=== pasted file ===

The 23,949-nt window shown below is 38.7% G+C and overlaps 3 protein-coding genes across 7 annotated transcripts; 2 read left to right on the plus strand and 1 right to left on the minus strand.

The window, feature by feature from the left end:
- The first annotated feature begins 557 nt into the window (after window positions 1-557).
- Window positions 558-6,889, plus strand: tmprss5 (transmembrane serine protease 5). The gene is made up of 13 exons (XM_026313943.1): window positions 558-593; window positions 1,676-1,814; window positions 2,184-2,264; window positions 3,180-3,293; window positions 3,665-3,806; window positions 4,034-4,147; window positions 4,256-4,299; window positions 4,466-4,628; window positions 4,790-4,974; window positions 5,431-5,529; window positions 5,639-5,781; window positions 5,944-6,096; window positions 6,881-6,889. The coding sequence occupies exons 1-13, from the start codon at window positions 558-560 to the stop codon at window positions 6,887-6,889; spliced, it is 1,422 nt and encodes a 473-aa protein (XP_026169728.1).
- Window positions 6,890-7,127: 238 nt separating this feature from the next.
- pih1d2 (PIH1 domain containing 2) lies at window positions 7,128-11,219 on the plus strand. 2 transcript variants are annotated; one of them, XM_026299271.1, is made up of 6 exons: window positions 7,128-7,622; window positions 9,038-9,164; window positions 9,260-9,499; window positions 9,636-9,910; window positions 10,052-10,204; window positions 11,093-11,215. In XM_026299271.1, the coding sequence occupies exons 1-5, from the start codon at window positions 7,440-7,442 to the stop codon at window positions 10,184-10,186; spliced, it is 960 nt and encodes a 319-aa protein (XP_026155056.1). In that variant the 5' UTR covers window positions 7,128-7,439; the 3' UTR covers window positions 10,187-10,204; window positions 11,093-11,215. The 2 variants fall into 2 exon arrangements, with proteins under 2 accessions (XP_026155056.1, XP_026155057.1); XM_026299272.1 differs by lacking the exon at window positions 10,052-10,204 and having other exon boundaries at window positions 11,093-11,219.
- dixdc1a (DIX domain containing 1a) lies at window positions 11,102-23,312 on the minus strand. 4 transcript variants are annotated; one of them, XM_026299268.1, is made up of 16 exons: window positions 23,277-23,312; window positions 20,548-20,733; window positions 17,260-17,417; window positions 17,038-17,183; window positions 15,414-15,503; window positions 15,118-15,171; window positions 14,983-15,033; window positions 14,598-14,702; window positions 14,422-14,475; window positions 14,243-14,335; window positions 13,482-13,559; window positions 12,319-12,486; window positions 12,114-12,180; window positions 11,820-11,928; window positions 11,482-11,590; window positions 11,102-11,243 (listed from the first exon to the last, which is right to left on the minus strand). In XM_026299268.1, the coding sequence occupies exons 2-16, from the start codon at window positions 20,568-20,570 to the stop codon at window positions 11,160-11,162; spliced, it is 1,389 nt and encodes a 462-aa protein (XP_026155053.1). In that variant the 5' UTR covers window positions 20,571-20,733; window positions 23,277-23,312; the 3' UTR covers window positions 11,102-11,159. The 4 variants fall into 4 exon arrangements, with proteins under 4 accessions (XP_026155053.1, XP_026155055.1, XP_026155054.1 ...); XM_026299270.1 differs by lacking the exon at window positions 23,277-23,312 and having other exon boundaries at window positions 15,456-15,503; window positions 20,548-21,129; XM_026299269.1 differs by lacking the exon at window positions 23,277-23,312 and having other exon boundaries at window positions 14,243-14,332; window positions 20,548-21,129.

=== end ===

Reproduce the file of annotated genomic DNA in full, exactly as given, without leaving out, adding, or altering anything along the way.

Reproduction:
The 23,949-nt window shown below is 38.7% G+C and overlaps 3 protein-coding genes across 7 annotated transcripts; 2 read left to right on the plus strand and 1 right to left on the minus strand.

The window, feature by feature from the left end:
- The first annotated feature begins 557 nt into the window (after window positions 1-557).
- Window positions 558-6,889, plus strand: tmprss5 (transmembrane serine protease 5). The gene is made up of 13 exons (XM_026313943.1): window positions 558-593; window positions 1,676-1,814; window positions 2,184-2,264; window positions 3,180-3,293; window positions 3,665-3,806; window positions 4,034-4,147; window positions 4,256-4,299; window positions 4,466-4,628; window positions 4,790-4,974; window positions 5,431-5,529; window positions 5,639-5,781; window positions 5,944-6,096; window positions 6,881-6,889. The coding sequence occupies exons 1-13, from the start codon at window positions 558-560 to the stop codon at window positions 6,887-6,889; spliced, it is 1,422 nt and encodes a 473-aa protein (XP_026169728.1).
- Window positions 6,890-7,127: 238 nt separating this feature from the next.
- pih1d2 (PIH1 domain containing 2) lies at window positions 7,128-11,219 on the plus strand. 2 transcript variants are annotated; one of them, XM_026299271.1, is made up of 6 exons: window positions 7,128-7,622; window positions 9,038-9,164; window positions 9,260-9,499; window positions 9,636-9,910; window positions 10,052-10,204; window positions 11,093-11,215. In XM_026299271.1, the coding sequence occupies exons 1-5, from the start codon at window positions 7,440-7,442 to the stop codon at window positions 10,184-10,186; spliced, it is 960 nt and encodes a 319-aa protein (XP_026155056.1). In that variant the 5' UTR covers window positions 7,128-7,439; the 3' UTR covers window positions 10,187-10,204; window positions 11,093-11,215. The 2 variants fall into 2 exon arrangements, with proteins under 2 accessions (XP_026155056.1, XP_026155057.1); XM_026299272.1 differs by lacking the exon at window positions 10,052-10,204 and having other exon boundaries at window positions 11,093-11,219.
- dixdc1a (DIX domain containing 1a) lies at window positions 11,102-23,312 on the minus strand. 4 transcript variants are annotated; one of them, XM_026299268.1, is made up of 16 exons: window positions 23,277-23,312; window positions 20,548-20,733; window positions 17,260-17,417; window positions 17,038-17,183; window positions 15,414-15,503; window positions 15,118-15,171; window positions 14,983-15,033; window positions 14,598-14,702; window positions 14,422-14,475; window positions 14,243-14,335; window positions 13,482-13,559; window positions 12,319-12,486; window positions 12,114-12,180; window positions 11,820-11,928; window positions 11,482-11,590; window positions 11,102-11,243 (listed from the first exon to the last, which is right to left on the minus strand). In XM_026299268.1, the coding sequence occupies exons 2-16, from the start codon at window positions 20,568-20,570 to the stop codon at window positions 11,160-11,162; spliced, it is 1,389 nt and encodes a 462-aa protein (XP_026155053.1). In that variant the 5' UTR covers window positions 20,571-20,733; window positions 23,277-23,312; the 3' UTR covers window positions 11,102-11,159. The 4 variants fall into 4 exon arrangements, with proteins under 4 accessions (XP_026155053.1, XP_026155055.1, XP_026155054.1 ...); XM_026299270.1 differs by lacking the exon at window positions 23,277-23,312 and having other exon boundaries at window positions 15,456-15,503; window positions 20,548-21,129; XM_026299269.1 differs by lacking the exon at window positions 23,277-23,312 and having other exon boundaries at window positions 14,243-14,332; window positions 20,548-21,129.